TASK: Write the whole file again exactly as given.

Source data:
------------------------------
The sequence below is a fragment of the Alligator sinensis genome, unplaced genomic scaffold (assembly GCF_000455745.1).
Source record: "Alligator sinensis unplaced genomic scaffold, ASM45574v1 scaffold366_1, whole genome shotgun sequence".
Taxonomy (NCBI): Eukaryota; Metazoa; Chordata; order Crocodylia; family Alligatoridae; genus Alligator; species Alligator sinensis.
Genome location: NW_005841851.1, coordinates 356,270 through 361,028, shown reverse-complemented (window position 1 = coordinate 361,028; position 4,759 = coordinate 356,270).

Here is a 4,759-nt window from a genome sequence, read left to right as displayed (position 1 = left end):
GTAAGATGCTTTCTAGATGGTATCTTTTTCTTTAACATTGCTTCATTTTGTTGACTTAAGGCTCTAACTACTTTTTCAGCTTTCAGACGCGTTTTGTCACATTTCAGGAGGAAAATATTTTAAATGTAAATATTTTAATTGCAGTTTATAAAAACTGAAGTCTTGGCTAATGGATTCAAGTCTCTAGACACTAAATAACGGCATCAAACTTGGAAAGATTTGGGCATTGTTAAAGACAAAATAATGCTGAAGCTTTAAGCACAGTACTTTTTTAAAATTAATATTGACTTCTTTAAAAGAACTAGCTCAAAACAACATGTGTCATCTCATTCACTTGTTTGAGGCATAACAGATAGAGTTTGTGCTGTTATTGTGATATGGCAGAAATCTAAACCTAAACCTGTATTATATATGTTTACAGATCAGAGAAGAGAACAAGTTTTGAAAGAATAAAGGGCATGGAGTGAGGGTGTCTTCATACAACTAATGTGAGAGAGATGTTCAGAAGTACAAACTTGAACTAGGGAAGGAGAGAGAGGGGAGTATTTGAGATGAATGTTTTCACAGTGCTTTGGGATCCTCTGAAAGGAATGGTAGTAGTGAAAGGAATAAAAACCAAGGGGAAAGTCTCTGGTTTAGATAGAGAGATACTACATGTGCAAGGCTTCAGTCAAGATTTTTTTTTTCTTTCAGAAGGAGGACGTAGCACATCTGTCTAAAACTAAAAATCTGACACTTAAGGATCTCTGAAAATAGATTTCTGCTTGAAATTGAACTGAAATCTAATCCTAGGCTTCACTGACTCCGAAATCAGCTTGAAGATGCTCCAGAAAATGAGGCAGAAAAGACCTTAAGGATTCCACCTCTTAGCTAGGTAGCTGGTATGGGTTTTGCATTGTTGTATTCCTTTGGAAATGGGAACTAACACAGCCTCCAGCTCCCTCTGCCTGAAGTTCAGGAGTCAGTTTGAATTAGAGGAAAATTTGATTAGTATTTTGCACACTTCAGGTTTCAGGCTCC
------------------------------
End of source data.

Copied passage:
The sequence below is a fragment of the Alligator sinensis genome, unplaced genomic scaffold (assembly GCF_000455745.1).
Source record: "Alligator sinensis unplaced genomic scaffold, ASM45574v1 scaffold366_1, whole genome shotgun sequence".
Taxonomy (NCBI): Eukaryota; Metazoa; Chordata; order Crocodylia; family Alligatoridae; genus Alligator; species Alligator sinensis.
Genome location: NW_005841851.1, coordinates 356,270 through 361,028, shown reverse-complemented (window position 1 = coordinate 361,028; position 4,759 = coordinate 356,270).

Here is a 4,759-nt window from a genome sequence, read left to right as displayed (position 1 = left end):
GTAAGATGCTTTCTAGATGGTATCTTTTTCTTTAACATTGCTTCATTTTGTTGACTTAAGGCTCTAACTACTTTTTCAGCTTTCAGACGCGTTTTGTCACATTTCAGGAGGAAAATATTTTAAATGTAAATATTTTAATTGCAGTTTATAAAAACTGAAGTCTTGGCTAATGGATTCAAGTCTCTAGACACTAAATAACGGCATCAAACTTGGAAAGATTTGGGCATTGTTAAAGACAAAATAATGCTGAAGCTTTAAGCACAGTACTTTTTTAAAATTAATATTGACTTCTTTAAAAGAACTAGCTCAAAACAACATGTGTCATCTCATTCACTTGTTTGAGGCATAACAGATAGAGTTTGTGCTGTTATTGTGATATGGCAGAAATCTAAACCTAAACCTGTATTATATATGTTTACAGATCAGAGAAGAGAACAAGTTTTGAAAGAATAAAGGGCATGGAGTGAGGGTGTCTTCATACAACTAATGTGAGAGAGATGTTCAGAAGTACAAACTTGAACTAGGGAAGGAGAGAGAGGGGAGTATTTGAGATGAATGTTTTCACAGTGCTTTGGGATCCTCTGAAAGGAATGGTAGTAGTGAAAGGAATAAAAACCAAGGGGAAAGTCTCTGGTTTAGATAGAGAGATACTACATGTGCAAGGCTTCAGTCAAGATTTTTTTTTTCTTTCAGAAGGAGGACGTAGCACATCTGTCTAAAACTAAAAATCTGACACTTAAGGATCTCTGAAAATAGATTTCTGCTTGAAATTGAACTGAAATCTAATCCTAGGCTTCACTGACTCCGAAATCAGCTTGAAGATGCTCCAGAAAATGAGGCAGAAAAGACCTTAAGGATTCCACCTCTTAGCTAGGTAGCTGGTATGGGTTTTGCATTGTTGTATTCCTTTGGAAATGGGAACTAACACAGCCTCCAGCTCCCTCTGCCTGAAGTTCAGGAGTCAGTTTGAATTAGAGGAAAATTTGATTAGTATTTTGCACACTTCAGGTTTCAGGCTCC